135 lbs hasn’t felt this heavy in quite some time.  I cut down the rest time between exercises here to next to nothing — just long enough to catch a gasp of air — before hitting the next movement.  If you look at the time-under-tension of each movement you’ll see that each “work” segment lasted approximately 10 seconds (give or take a couple), and I made a point to maintain this even toward the later sets.  If I had to take an extra moment or two of rest to meet that criteria, so be it.  And at some points, in fact, I had to do just that.  Power burst, short rest, power burst, short rest, etc. — this was the affect I was shooting for; akin to sprint repeats with very short recovery between heats.  Also of note: there’s nothing like fatigue to expose your weaknesses, and in my case, the bug-a-boo remains strength and stability levels in right leg.  No telling how much power-production potential (and sprint speed) I’m leaving on the table by having a relatively (to my left leg) weak right leg.  Just think of the power production lost on each right-leg stroke over a given distance.  But hey, that’s what this is all about, right?  Locate the relative weakness, address it properly, then identify and address the next.

4 rounds of the following — my version of “anaerobics“.  Hmm; does this make me the Richard Simmons of anaerobics?  Anyway, I then continued on seamlessly with the weighted dips, supersetting them with glute/ham raises.

snatch-grip high pull (from the hang): 135 x 7, 7, 7, 7
power clean (from the hang): 135 x 5, 5, 3, 3
single-leg step-up (left leg, front squat position): 135 x 5, 5, 5, 5, 5
power clean (from the hang): 135 x 5, 5, 3, 3
single-leg step-up (right leg, front squat position): 135 x 5, 5, 4, 4
weighted dips: 45 x 7, 7; 70 x 7, 7; 80 x 6, 6, 6

GHR: 40lbs x 5, 5, 5

How is this different from a CrossFit workout?  In maintaining primary emphasis on per-exercise (and per-rep) intensity vs the overall completion time of the combined rounds, I can preferentially target the anaerobic energy production system.  This may seem a subtle difference — in practice, though, it makes all the difference in the world.  Imagine how different the rep execution would be if my intent were on completing the entire workout in “record” time.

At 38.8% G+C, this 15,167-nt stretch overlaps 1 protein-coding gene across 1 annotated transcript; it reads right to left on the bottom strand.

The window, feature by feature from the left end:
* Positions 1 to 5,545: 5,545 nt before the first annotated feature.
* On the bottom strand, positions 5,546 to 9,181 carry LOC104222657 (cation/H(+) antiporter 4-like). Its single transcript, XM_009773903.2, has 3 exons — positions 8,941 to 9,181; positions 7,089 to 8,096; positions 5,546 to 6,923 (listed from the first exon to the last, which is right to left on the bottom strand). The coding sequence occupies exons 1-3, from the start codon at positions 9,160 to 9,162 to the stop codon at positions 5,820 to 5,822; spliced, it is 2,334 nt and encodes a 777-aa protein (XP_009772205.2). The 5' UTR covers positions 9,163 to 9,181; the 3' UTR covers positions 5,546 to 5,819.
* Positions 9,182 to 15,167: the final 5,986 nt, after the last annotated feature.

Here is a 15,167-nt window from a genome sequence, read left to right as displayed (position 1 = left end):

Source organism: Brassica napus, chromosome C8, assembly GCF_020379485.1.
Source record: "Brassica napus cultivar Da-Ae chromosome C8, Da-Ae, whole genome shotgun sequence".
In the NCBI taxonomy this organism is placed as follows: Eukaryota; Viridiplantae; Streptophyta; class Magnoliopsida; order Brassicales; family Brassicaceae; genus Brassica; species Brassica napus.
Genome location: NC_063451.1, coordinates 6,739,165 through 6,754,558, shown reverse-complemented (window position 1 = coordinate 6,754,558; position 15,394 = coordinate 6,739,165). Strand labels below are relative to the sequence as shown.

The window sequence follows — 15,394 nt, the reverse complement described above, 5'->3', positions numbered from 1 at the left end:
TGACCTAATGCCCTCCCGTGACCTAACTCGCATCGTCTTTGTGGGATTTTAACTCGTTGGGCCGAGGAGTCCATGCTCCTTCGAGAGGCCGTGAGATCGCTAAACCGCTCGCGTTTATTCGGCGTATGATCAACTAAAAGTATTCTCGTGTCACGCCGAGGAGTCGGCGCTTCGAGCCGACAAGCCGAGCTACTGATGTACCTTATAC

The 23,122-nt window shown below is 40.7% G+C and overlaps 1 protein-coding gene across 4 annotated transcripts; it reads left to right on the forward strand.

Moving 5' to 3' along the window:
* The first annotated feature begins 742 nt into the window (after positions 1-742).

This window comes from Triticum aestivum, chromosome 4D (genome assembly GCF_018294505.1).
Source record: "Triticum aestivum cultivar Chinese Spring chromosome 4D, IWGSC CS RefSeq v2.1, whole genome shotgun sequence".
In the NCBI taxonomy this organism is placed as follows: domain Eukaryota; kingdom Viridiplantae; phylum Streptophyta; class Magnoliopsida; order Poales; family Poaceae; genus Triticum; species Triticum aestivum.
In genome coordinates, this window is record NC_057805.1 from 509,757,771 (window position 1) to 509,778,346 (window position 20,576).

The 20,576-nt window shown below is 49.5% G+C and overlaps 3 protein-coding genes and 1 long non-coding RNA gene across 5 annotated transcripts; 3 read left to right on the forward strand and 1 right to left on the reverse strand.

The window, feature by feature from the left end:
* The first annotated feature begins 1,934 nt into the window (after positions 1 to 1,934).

Moving on.  If you have the opportunity, check out this interview with Novella Carpenter of Farm City “fame”. Farm City, by the way, is a fantastic read. Here’s a mini-review I did a while back as part of a larger post.

(From Chow.com)

[youtube=http://www.youtube.com/watch?v=8yYO4L2vegE]

Ah, what a dream.  A couple of acres right-smack-dab downtown of a large, metro area (fixie riding!), 800 or so square feet of open warehouse space available for a “strong box”, some field/alley runs for sprints, drags and such.  Hmmmmm….

5 COMMENTS

  1. Thanks for the video. I am going to try some lettuce, chard, and kale this summer in a container. I’m not urban, more sub-urban, but I dream of at least having chickens for the eggs. I would love to have a real farm someday.

    When we were in Greece (on a small island, Samos), we were blown away by how the restaurants got much of their food. Cars or trucks with a megaphone would slowly drive up and down the street advertising what they had – one fresh fish, the other produce. “Psiria, calamaria…” Every day. It was great. It’s like her goat milk story. And made for DELICIOUS meals.

  2. That would be “Psaria” — which is fish. Oh, and I would imagine that the villages still share animals for certain things, like perhaps milk. Wouldn’t it be nice if you could get a subdivision to turn into a fully functioning cooperative?

  3. Keith,

    How high is your stepup box? I’m 5’9″ and have tried from 12″-24″. I’m trying to figure the best height as it relates to cycling, esp climbing hills.

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